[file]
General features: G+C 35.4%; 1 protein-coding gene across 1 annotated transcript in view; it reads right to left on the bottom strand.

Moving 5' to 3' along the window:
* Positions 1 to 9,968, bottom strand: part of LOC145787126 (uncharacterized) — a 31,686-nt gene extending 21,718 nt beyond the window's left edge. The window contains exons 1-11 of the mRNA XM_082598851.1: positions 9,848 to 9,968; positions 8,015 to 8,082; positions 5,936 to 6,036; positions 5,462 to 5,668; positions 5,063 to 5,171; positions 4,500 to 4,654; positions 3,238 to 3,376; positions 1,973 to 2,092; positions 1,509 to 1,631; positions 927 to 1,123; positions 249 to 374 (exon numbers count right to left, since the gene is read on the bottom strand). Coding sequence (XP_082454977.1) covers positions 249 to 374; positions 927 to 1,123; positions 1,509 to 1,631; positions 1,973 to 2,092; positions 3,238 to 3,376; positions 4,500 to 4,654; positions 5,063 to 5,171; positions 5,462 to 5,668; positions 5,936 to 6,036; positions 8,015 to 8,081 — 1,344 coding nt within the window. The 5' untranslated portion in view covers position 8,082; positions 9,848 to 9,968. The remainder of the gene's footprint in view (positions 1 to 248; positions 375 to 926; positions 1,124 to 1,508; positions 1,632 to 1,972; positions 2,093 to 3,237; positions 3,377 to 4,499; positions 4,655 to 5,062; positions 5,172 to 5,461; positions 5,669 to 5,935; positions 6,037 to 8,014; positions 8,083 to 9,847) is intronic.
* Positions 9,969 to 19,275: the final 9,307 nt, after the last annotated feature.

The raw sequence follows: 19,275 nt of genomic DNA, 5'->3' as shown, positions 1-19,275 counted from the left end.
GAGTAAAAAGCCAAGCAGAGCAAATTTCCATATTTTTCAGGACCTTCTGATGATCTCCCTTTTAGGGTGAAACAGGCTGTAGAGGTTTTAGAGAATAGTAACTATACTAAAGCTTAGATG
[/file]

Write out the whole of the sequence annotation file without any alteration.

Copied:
General features: G+C 35.4%; 1 protein-coding gene across 1 annotated transcript in view; it reads right to left on the bottom strand.

Moving 5' to 3' along the window:
* Positions 1 to 9,968, bottom strand: part of LOC145787126 (uncharacterized) — a 31,686-nt gene extending 21,718 nt beyond the window's left edge. The window contains exons 1-11 of the mRNA XM_082598851.1: positions 9,848 to 9,968; positions 8,015 to 8,082; positions 5,936 to 6,036; positions 5,462 to 5,668; positions 5,063 to 5,171; positions 4,500 to 4,654; positions 3,238 to 3,376; positions 1,973 to 2,092; positions 1,509 to 1,631; positions 927 to 1,123; positions 249 to 374 (exon numbers count right to left, since the gene is read on the bottom strand). Coding sequence (XP_082454977.1) covers positions 249 to 374; positions 927 to 1,123; positions 1,509 to 1,631; positions 1,973 to 2,092; positions 3,238 to 3,376; positions 4,500 to 4,654; positions 5,063 to 5,171; positions 5,462 to 5,668; positions 5,936 to 6,036; positions 8,015 to 8,081 — 1,344 coding nt within the window. The 5' untranslated portion in view covers position 8,082; positions 9,848 to 9,968. The remainder of the gene's footprint in view (positions 1 to 248; positions 375 to 926; positions 1,124 to 1,508; positions 1,632 to 1,972; positions 2,093 to 3,237; positions 3,377 to 4,499; positions 4,655 to 5,062; positions 5,172 to 5,461; positions 5,669 to 5,935; positions 6,037 to 8,014; positions 8,083 to 9,847) is intronic.
* Positions 9,969 to 19,275: the final 9,307 nt, after the last annotated feature.

The raw sequence follows: 19,275 nt of genomic DNA, 5'->3' as shown, positions 1-19,275 counted from the left end.
GAGTAAAAAGCCAAGCAGAGCAAATTTCCATATTTTTCAGGACCTTCTGATGATCTCCCTTTTAGGGTGAAACAGGCTGTAGAGGTTTTAGAGAATAGTAACTATACTAAAGCTTAGATG